First, securing Assad’s rule in Syria cost Iran between $20-$30 billion and more than 2,000 troops. Iran is well aware that war with Israel could jeopardize this costly victory, especially since many Israeli politicians have threatened that in the event of a war with Iran or Hezbollah, the IDF would target Assad himself.

Second, Iran might be concerned that a major escalation with Israel would alter the dynamics of the war in Gaza, which currently favors Iran. While the war in Gaza is causing an unbearable level of civilian suffering, Hamas’s military capability continues to function, as the militia in January retained two-thirds of its capacity from before the war. Additionally, the core leadership team of Hamas, including Yahya Sinwar and Mohammad Deif, and their Doha-based team, appears to remain functional. Meanwhile, the growing civilian casualties are placing significant international pressure on Israel, illustrated by the United States’s unorthodox decision not to veto the UN Security Council resolution demanding peace. This could encourage Iran and its “Axis of Resistance” to believe that the increasing pressure on Israel might force the IDF to halt its operations without achieving its objective of dismantling Hamas. The Axis of Resistance might perceive this scenario as a major victory. In this context, to secure such a win, Iran might avoid escalating tensions with Israel, as further escalation could potentially shift the situation in Israel’s favor.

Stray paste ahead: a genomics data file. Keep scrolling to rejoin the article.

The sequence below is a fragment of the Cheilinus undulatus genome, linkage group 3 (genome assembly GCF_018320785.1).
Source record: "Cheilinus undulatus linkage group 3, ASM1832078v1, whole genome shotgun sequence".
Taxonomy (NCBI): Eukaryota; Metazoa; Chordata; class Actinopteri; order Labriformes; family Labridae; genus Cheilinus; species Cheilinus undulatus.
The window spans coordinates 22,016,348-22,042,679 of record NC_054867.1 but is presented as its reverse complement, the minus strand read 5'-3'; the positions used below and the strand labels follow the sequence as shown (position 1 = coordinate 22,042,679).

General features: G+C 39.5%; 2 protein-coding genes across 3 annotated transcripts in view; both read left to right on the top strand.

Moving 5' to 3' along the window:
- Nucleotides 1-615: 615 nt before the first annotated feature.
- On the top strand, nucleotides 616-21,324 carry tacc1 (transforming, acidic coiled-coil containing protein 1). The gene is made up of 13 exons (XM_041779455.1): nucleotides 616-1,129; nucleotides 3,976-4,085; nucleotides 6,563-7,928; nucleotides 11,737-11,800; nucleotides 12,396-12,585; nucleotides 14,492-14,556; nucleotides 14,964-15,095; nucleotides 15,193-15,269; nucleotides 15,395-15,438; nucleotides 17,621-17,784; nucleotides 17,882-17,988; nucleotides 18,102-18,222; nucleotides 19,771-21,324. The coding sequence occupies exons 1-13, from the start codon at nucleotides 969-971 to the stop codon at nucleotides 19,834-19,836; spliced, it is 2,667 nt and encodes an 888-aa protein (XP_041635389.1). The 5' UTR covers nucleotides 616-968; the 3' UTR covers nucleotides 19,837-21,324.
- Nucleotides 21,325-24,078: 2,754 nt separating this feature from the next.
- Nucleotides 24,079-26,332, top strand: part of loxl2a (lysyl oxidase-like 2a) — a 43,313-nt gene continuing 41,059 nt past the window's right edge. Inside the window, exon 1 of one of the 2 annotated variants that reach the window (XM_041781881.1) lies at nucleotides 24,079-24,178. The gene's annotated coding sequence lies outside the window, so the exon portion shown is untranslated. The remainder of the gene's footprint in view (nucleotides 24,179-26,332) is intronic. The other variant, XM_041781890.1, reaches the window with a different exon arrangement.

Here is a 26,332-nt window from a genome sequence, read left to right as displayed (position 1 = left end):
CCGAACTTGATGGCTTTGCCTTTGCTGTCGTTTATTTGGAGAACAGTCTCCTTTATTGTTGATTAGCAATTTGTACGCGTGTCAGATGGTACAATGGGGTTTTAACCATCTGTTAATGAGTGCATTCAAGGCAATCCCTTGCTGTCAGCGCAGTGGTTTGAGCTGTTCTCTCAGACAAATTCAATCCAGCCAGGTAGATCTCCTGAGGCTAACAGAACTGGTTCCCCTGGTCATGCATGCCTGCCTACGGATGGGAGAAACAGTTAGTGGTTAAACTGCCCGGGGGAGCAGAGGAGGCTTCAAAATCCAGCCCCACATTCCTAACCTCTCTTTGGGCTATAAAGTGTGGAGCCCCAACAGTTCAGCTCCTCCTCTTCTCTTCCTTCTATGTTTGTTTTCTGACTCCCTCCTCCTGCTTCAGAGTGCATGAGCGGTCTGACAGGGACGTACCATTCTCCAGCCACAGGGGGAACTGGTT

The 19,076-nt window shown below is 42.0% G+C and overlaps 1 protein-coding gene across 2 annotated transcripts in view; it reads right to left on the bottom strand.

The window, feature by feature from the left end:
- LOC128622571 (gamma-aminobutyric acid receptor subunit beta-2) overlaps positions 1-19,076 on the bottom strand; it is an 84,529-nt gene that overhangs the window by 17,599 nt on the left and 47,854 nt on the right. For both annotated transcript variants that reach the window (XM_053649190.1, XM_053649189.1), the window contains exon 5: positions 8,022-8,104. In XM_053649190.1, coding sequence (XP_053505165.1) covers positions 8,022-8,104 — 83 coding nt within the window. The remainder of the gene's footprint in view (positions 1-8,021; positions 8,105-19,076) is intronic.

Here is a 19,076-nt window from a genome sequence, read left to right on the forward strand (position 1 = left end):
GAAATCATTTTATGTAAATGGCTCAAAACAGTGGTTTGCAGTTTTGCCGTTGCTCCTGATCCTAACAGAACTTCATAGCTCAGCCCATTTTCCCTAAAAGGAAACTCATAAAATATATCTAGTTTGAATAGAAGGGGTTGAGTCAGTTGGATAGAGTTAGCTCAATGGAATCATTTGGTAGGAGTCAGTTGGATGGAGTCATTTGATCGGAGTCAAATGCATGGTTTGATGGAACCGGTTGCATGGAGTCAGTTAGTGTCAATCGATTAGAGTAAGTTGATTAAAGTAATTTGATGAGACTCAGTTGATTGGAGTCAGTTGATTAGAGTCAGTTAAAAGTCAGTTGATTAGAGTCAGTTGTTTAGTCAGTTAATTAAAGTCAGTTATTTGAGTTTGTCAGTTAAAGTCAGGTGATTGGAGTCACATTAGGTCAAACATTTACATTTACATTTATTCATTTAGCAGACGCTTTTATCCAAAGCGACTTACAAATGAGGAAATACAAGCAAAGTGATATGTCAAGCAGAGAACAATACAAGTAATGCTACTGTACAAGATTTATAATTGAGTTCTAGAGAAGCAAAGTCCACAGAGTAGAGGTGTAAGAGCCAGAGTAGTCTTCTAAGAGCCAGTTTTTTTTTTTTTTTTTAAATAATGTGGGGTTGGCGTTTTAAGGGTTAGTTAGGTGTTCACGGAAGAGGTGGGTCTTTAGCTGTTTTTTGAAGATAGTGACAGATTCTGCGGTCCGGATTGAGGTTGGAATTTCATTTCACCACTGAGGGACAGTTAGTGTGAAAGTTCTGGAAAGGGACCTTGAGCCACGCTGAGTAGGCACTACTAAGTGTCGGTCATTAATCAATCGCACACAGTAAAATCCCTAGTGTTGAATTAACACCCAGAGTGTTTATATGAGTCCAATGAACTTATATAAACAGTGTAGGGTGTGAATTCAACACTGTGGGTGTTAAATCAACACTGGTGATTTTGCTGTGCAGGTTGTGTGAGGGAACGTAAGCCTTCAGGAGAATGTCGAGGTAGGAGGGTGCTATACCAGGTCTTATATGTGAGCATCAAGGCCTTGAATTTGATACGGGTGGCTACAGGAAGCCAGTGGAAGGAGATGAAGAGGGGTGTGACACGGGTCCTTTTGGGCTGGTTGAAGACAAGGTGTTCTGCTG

However, one might argue that while Tehran appears to adhere to its strategy of strategic patience, the revolutionary government has another concern: securing its domestic credibility, which the increasing number of Israeli attacks could erode. In this context, Iran may employ indirect retaliatory measures by having its proxies target Israeli embassies and personnel across the world, conducting cyber-attacks, attacking Israeli commercial ships in the Red Sea, and so forth. However, in choosing any of these options, Tehran must carefully consider Israel’s response and how to respond, presenting a dilemma whose outcome will only be revealed in time.